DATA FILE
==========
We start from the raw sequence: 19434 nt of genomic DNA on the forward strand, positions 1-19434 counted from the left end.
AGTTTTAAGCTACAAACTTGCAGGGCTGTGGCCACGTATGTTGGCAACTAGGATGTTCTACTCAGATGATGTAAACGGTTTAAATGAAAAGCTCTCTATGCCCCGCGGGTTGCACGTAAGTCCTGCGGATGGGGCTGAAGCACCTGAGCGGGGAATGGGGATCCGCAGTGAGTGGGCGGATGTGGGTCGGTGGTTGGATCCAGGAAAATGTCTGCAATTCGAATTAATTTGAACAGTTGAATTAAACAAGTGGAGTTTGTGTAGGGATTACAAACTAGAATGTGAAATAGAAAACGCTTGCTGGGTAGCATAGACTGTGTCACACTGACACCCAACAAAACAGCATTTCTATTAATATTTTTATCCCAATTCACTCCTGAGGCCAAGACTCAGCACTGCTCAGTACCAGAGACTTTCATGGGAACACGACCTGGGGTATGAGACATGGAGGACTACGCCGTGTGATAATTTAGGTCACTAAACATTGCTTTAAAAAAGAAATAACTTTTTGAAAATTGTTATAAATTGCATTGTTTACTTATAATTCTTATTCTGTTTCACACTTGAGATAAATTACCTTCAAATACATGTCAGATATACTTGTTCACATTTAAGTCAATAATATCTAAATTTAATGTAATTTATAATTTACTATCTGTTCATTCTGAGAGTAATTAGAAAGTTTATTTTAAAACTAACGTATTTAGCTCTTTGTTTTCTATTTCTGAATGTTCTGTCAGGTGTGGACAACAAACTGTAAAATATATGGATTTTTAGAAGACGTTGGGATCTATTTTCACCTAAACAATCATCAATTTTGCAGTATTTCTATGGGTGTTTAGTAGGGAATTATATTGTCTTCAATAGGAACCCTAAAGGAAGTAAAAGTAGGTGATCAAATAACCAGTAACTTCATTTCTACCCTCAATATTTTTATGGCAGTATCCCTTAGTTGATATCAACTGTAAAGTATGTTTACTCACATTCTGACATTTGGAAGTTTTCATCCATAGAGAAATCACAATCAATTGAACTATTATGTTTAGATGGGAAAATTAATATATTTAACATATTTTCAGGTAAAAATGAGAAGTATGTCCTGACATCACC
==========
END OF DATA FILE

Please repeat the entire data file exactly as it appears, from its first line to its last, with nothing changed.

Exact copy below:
We start from the raw sequence: 19434 nt of genomic DNA on the forward strand, positions 1-19434 counted from the left end.
AGTTTTAAGCTACAAACTTGCAGGGCTGTGGCCACGTATGTTGGCAACTAGGATGTTCTACTCAGATGATGTAAACGGTTTAAATGAAAAGCTCTCTATGCCCCGCGGGTTGCACGTAAGTCCTGCGGATGGGGCTGAAGCACCTGAGCGGGGAATGGGGATCCGCAGTGAGTGGGCGGATGTGGGTCGGTGGTTGGATCCAGGAAAATGTCTGCAATTCGAATTAATTTGAACAGTTGAATTAAACAAGTGGAGTTTGTGTAGGGATTACAAACTAGAATGTGAAATAGAAAACGCTTGCTGGGTAGCATAGACTGTGTCACACTGACACCCAACAAAACAGCATTTCTATTAATATTTTTATCCCAATTCACTCCTGAGGCCAAGACTCAGCACTGCTCAGTACCAGAGACTTTCATGGGAACACGACCTGGGGTATGAGACATGGAGGACTACGCCGTGTGATAATTTAGGTCACTAAACATTGCTTTAAAAAAGAAATAACTTTTTGAAAATTGTTATAAATTGCATTGTTTACTTATAATTCTTATTCTGTTTCACACTTGAGATAAATTACCTTCAAATACATGTCAGATATACTTGTTCACATTTAAGTCAATAATATCTAAATTTAATGTAATTTATAATTTACTATCTGTTCATTCTGAGAGTAATTAGAAAGTTTATTTTAAAACTAACGTATTTAGCTCTTTGTTTTCTATTTCTGAATGTTCTGTCAGGTGTGGACAACAAACTGTAAAATATATGGATTTTTAGAAGACGTTGGGATCTATTTTCACCTAAACAATCATCAATTTTGCAGTATTTCTATGGGTGTTTAGTAGGGAATTATATTGTCTTCAATAGGAACCCTAAAGGAAGTAAAAGTAGGTGATCAAATAACCAGTAACTTCATTTCTACCCTCAATATTTTTATGGCAGTATCCCTTAGTTGATATCAACTGTAAAGTATGTTTACTCACATTCTGACATTTGGAAGTTTTCATCCATAGAGAAATCACAATCAATTGAACTATTATGTTTAGATGGGAAAATTAATATATTTAACATATTTTCAGGTAAAAATGAGAAGTATGTCCTGACATCACC